The Chorus: What?!? What Else? Do you park in handicapped spaces? Do you not wash your hands after using the rest room? Do you chew with your mouth full? Snap your chewing gum? Do you refuse to do the Wave at sporting events? Do you ride in the passing lane even when you're not passing? Did you seriously not watch even a minute of the Kavanaugh Senate hearing? Do you laugh out loud at The Onion? Do you think it's possible the Second Amendment may be read too broadly by some? Do you stop watching Sports Center during the NBA season? Have you ever had more than 12 items in your basket in an express check-out line? DID YOU, SIR, VOTE FOR DONALD TRUMP???

Me: I just don't like Flaubert.
Profile Image for FotisK.
367 reviews166 followers
July 13, 2021
1η δημοσίευση, Book Press: https://bit.ly/2U8bFCV

«Οι μεγάλοι γράφουν άσκημα μερικές φορές, και πολύ καλά κάνουν». Ετούτη η φράση αποδίδεται στον Φλομπέρ και περιγράφει ένα από τα πλέον δυσεπίλυτα προβλήματα της λογοτεχνίας. Κοντολογίς, του κατά πόσον ο περφεξιονισμός στο λογοτεχνικό ύφος, η τελειοθηρία που συναρτά το όλον οικοδόμημα από το επιμέρους (σε… μοριακό επίπεδο λέξης) αποτελεί το μέγιστο προσόν ενός συγγραφέα ή δρα περιοριστικά, αποκόπτοντάς τον από το ζωντανό ρεύμα της έμπνευσης, περιορίζοντας την τέχνη σε συνθήκες κλινικών λογοτεχνικών δοκιμών. Γνωρίζουμε ότι ο X. Tζέιμς υπήρξε απόλυτα σύμφωνος επί της αρχής της μορφικής τελειότητας, τουναντίον ο Μπαλζάκ ή ο Ντοστογιέφσκι σίγουρα όχι.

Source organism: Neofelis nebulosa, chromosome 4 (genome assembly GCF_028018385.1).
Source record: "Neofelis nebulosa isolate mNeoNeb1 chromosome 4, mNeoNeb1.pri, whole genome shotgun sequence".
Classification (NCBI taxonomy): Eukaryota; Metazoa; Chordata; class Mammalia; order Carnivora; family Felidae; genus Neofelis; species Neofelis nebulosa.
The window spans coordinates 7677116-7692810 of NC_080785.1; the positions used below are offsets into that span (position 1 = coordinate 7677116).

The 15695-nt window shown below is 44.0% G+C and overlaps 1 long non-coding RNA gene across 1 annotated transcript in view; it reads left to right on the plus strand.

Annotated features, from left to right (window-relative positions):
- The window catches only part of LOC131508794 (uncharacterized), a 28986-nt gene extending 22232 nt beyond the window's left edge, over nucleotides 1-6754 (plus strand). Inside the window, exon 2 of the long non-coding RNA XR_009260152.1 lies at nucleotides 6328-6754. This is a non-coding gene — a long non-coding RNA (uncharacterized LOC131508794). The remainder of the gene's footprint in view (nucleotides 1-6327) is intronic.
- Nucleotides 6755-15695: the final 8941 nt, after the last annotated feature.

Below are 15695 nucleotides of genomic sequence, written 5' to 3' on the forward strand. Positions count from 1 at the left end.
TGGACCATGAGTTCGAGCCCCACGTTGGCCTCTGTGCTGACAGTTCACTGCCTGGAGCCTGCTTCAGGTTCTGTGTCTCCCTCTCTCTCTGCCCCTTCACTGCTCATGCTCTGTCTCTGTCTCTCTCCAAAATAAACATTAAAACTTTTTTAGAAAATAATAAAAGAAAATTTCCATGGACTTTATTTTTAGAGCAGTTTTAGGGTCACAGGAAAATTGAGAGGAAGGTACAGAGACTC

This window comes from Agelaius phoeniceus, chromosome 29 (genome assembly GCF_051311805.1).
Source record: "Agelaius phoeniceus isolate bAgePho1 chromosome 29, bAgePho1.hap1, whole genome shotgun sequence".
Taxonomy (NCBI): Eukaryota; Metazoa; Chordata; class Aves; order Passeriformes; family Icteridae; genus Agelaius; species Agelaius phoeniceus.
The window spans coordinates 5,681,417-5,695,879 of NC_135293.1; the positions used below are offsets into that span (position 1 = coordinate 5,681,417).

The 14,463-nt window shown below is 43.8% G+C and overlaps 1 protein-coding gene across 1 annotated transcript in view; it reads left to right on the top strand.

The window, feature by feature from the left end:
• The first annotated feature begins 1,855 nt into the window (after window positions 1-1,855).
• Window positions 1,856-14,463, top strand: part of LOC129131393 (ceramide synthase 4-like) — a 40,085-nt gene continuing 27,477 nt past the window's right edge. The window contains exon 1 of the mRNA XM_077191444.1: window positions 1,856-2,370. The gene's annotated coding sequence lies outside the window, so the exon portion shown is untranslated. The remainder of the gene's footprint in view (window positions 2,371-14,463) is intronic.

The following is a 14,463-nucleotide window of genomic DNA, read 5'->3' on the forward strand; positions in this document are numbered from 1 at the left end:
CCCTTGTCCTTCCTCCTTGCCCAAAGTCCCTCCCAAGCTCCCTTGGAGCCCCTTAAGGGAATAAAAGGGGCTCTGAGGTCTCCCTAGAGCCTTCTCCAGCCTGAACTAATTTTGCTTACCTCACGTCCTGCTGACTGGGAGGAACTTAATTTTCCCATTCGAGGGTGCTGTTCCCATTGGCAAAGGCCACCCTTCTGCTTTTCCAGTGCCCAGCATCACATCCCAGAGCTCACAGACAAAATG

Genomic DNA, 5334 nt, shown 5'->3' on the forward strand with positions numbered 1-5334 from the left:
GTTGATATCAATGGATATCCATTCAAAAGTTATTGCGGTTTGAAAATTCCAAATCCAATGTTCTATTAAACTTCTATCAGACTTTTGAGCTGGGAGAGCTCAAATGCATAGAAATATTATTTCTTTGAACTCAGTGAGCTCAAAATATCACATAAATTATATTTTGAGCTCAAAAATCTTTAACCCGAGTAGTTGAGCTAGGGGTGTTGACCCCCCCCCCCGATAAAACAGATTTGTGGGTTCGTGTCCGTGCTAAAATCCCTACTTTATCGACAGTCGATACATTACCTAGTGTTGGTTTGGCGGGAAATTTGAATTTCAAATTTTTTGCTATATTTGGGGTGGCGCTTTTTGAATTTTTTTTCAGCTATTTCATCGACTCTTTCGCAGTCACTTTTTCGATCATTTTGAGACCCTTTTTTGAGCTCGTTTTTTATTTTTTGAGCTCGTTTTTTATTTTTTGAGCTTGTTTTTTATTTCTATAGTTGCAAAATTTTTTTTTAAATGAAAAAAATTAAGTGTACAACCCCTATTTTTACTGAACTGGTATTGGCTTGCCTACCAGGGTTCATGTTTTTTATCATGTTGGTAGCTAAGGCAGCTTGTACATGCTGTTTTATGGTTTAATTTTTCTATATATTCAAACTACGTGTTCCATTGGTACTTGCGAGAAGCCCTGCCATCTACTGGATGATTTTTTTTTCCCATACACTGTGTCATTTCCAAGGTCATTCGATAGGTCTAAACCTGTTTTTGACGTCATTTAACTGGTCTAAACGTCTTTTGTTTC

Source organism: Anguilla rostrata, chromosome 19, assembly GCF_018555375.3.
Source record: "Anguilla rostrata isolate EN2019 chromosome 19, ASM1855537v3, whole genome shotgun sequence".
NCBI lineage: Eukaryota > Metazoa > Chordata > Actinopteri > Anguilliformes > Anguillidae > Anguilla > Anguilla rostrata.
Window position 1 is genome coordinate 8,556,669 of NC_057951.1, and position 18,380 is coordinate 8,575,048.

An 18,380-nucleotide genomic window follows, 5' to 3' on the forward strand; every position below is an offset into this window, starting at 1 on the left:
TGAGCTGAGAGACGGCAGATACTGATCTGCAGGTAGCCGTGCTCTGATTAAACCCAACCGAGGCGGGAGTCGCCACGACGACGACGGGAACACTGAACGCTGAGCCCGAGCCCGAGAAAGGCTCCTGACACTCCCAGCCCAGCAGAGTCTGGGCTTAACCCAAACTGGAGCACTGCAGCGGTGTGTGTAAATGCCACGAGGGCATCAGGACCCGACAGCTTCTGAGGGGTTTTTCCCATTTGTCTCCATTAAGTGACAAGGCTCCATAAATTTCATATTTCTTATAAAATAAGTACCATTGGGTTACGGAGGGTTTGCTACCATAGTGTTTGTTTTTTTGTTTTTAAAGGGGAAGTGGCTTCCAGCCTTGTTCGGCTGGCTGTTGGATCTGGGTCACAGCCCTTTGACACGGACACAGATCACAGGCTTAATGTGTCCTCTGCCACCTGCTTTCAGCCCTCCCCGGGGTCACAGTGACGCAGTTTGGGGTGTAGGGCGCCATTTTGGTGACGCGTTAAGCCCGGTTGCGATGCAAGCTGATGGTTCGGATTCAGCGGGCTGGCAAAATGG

Το εν λόγω ρητό καθίσταται ακόμα πιο ειρωνικό για τον συγγραφέα που έκανε στόχο ζωής το «le mot juste», τη σωστή λέξη, καθότι αδιανόητο για τον ίδιο «να κάνει πολύ καλά, γράφοντας άσχημα», έστω κάποιες φορές. Ο άνθρωπος που αφιέρωνε ημέρες ή εβδομάδες για το χτίσιμο ενός κεφαλαίου, ο «βαρυποινίτης του μυθιστορήματος» είχε πάρει έγκαιρα θέση όσον αφορά ετούτο το ψευτοδίλημμα: το ύφος είναι το άπαν, το ύφος είναι το αίμα που τροφοδοτεί την πάλλουσα καρδιά της λογοτεχνίας, δίχως το οποίο το σώμα του έργου είναι απλά μια ψευδεπίγραφη κατασκευή, μια χυδαία μίμηση. Ο Φλομπέρ έκαψε το λογοτεχνικό του καντήλι αναζ��τώντας την τέλεια κατασκευή, το κατάλληλο εκφραστικό μέσο που θα εξέφραζε το στιγμιαίο καθιστώντας το αιώνιο. Μάταιος ο αγώνας ίσως, αλλά αν κάποιος από τους μεγάλους λογοτεχνικούς προγόνους μπόρεσε να παινευτεί ότι προσέγγισε το μορφικά εντελές, ήταν εκείνος.